Gary Fleming said:
I'm all about free speech and probably wouldn't delete comments simply on the grounds that they are critical of someone (however baseless they may be).

But I would remove anything that is completely off-topic, allowing for a wide range of tangents before the cut off point. The comments in question are completely at odds with anything. If these people want to comment on Kiana or anyone else, perhaps they should (as has been suggested) start their own sites and link/trackback/pingback this thread.

Kiana Garcia said:
I've been critical of people or groups of people on my website, but in the case of non-public figures, I never named names or put words into their mouth. I've always been taught here in the Philippines that this was libel. I know who was the first individual who posted on that thread. She has been harrassing me for months via e-mail, angered that I frequently slam the modeling industry and how it harms young women here. In addition, I praised the new modeling industry in the West that is based around fitness and that makes her even more upset. So she decides to "get even" by claiming that I said things that I didn't say to discredit me on my site. It's not hard to take my e-mail header and paste it to an e-mail text of whatever I want to say. Apparently that's what she did, and now people who ask me to help them in business here are questioning me...not that it has caused them not to do business with me, but I shouldn't have to defend myself or have to drop everything to see what she wrote this time.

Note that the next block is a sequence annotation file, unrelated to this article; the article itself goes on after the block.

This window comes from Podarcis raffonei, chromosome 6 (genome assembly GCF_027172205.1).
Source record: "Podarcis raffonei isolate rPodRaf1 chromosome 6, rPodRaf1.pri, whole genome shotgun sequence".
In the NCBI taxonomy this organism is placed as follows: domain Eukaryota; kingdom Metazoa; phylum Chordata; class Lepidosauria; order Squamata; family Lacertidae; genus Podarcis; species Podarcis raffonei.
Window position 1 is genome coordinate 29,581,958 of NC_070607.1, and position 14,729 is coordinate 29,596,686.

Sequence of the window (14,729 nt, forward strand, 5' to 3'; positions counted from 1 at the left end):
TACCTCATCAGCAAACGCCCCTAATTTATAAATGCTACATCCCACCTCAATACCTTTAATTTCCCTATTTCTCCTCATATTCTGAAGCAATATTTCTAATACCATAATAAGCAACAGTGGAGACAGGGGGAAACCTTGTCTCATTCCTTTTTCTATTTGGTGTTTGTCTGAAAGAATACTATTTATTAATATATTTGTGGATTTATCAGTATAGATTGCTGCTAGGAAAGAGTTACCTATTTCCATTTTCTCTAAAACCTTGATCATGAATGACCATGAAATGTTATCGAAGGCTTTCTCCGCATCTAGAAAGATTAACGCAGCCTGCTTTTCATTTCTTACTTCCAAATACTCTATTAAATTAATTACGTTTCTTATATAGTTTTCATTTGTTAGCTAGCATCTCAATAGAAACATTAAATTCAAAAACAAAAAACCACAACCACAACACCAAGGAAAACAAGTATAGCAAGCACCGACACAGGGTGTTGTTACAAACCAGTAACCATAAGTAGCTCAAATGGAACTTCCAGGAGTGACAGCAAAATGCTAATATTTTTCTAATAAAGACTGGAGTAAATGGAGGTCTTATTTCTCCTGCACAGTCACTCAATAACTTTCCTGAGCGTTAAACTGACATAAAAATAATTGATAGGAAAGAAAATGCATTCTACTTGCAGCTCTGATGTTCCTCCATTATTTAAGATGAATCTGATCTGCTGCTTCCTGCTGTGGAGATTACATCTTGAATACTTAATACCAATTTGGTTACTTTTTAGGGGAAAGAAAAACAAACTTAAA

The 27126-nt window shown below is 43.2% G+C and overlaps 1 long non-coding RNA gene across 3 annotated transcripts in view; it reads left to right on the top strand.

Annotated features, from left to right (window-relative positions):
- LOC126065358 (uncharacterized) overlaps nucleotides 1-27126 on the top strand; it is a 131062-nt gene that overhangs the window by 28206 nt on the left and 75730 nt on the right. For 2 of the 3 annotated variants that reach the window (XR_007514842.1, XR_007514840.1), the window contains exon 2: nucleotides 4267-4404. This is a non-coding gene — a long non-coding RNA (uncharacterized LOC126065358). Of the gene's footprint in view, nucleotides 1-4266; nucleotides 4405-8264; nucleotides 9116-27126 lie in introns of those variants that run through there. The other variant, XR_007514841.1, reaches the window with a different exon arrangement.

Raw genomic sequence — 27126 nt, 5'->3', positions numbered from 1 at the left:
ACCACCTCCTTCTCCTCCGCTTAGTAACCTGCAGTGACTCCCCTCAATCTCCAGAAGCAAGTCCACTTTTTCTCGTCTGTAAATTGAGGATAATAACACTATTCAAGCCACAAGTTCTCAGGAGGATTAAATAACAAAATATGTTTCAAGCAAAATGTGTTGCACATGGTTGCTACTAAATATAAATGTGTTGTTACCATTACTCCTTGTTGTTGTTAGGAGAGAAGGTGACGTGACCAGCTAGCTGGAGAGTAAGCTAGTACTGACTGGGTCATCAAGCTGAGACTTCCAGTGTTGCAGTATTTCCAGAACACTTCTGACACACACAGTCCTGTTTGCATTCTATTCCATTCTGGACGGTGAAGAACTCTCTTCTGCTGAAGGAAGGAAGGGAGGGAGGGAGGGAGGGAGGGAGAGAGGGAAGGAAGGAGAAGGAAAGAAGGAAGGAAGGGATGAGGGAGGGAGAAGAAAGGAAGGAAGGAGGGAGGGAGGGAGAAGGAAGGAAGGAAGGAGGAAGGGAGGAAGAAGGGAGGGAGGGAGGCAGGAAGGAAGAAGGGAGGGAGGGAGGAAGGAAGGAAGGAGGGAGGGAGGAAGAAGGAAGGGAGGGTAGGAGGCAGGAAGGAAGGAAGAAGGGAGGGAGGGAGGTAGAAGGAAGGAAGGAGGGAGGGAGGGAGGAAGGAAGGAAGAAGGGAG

BTW...on the original thread that I posted, kids here in the Philippines wear swasticas, CCCP shirts, images of Cuban revolutionaries, etc. If you ask them why they wear the shirt, they just say "it looks cool". If you ask them what the symbols or images mean, they have no idea. I called the comments above mine blog spam because they were completely off-topic to my post. I told that girl in an e-mail long ago that if she hates me that much, start an anti-Kiana blog and I'll fully endorse it as I'm doing now. To me, that's freedom of speech.